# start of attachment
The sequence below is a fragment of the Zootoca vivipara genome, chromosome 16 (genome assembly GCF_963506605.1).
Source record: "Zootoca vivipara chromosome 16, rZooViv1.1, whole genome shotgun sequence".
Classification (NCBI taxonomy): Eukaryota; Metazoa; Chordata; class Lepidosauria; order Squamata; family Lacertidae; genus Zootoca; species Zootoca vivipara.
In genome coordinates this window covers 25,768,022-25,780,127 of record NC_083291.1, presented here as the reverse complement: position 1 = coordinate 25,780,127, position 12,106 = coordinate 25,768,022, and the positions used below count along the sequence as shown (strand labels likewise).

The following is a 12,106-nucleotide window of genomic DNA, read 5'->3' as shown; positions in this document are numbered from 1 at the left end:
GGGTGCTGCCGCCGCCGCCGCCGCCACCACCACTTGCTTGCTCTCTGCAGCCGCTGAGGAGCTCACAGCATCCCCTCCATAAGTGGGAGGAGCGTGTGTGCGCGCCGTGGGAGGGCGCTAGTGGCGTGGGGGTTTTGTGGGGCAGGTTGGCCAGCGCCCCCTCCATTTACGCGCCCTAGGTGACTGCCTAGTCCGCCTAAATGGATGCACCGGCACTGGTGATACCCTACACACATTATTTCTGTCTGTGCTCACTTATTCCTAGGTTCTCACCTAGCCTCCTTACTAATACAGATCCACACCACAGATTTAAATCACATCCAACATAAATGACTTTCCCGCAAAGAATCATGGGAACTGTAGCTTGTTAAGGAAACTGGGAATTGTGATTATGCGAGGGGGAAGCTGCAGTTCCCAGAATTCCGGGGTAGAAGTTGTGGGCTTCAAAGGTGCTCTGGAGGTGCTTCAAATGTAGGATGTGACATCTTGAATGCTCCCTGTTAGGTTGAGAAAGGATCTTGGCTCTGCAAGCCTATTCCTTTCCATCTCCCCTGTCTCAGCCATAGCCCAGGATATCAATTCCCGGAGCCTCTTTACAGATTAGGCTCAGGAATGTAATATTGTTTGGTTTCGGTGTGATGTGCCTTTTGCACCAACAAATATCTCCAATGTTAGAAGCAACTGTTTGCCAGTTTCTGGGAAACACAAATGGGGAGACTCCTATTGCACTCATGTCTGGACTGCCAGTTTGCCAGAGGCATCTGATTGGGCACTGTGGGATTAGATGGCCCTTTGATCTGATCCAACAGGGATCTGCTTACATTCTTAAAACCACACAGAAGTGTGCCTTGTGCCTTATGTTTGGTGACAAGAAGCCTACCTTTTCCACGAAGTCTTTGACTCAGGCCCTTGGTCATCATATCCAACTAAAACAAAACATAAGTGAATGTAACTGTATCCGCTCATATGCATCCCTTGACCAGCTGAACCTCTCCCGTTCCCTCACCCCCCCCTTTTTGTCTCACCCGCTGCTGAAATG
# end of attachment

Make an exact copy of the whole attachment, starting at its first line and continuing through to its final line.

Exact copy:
The sequence below is a fragment of the Zootoca vivipara genome, chromosome 16 (genome assembly GCF_963506605.1).
Source record: "Zootoca vivipara chromosome 16, rZooViv1.1, whole genome shotgun sequence".
Classification (NCBI taxonomy): Eukaryota; Metazoa; Chordata; class Lepidosauria; order Squamata; family Lacertidae; genus Zootoca; species Zootoca vivipara.
In genome coordinates this window covers 25,768,022-25,780,127 of record NC_083291.1, presented here as the reverse complement: position 1 = coordinate 25,780,127, position 12,106 = coordinate 25,768,022, and the positions used below count along the sequence as shown (strand labels likewise).

The following is a 12,106-nucleotide window of genomic DNA, read 5'->3' as shown; positions in this document are numbered from 1 at the left end:
GGGTGCTGCCGCCGCCGCCGCCGCCACCACCACTTGCTTGCTCTCTGCAGCCGCTGAGGAGCTCACAGCATCCCCTCCATAAGTGGGAGGAGCGTGTGTGCGCGCCGTGGGAGGGCGCTAGTGGCGTGGGGGTTTTGTGGGGCAGGTTGGCCAGCGCCCCCTCCATTTACGCGCCCTAGGTGACTGCCTAGTCCGCCTAAATGGATGCACCGGCACTGGTGATACCCTACACACATTATTTCTGTCTGTGCTCACTTATTCCTAGGTTCTCACCTAGCCTCCTTACTAATACAGATCCACACCACAGATTTAAATCACATCCAACATAAATGACTTTCCCGCAAAGAATCATGGGAACTGTAGCTTGTTAAGGAAACTGGGAATTGTGATTATGCGAGGGGGAAGCTGCAGTTCCCAGAATTCCGGGGTAGAAGTTGTGGGCTTCAAAGGTGCTCTGGAGGTGCTTCAAATGTAGGATGTGACATCTTGAATGCTCCCTGTTAGGTTGAGAAAGGATCTTGGCTCTGCAAGCCTATTCCTTTCCATCTCCCCTGTCTCAGCCATAGCCCAGGATATCAATTCCCGGAGCCTCTTTACAGATTAGGCTCAGGAATGTAATATTGTTTGGTTTCGGTGTGATGTGCCTTTTGCACCAACAAATATCTCCAATGTTAGAAGCAACTGTTTGCCAGTTTCTGGGAAACACAAATGGGGAGACTCCTATTGCACTCATGTCTGGACTGCCAGTTTGCCAGAGGCATCTGATTGGGCACTGTGGGATTAGATGGCCCTTTGATCTGATCCAACAGGGATCTGCTTACATTCTTAAAACCACACAGAAGTGTGCCTTGTGCCTTATGTTTGGTGACAAGAAGCCTACCTTTTCCACGAAGTCTTTGACTCAGGCCCTTGGTCATCATATCCAACTAAAACAAAACATAAGTGAATGTAACTGTATCCGCTCATATGCATCCCTTGACCAGCTGAACCTCTCCCGTTCCCTCACCCCCCCCTTTTTGTCTCACCCGCTGCTGAAATG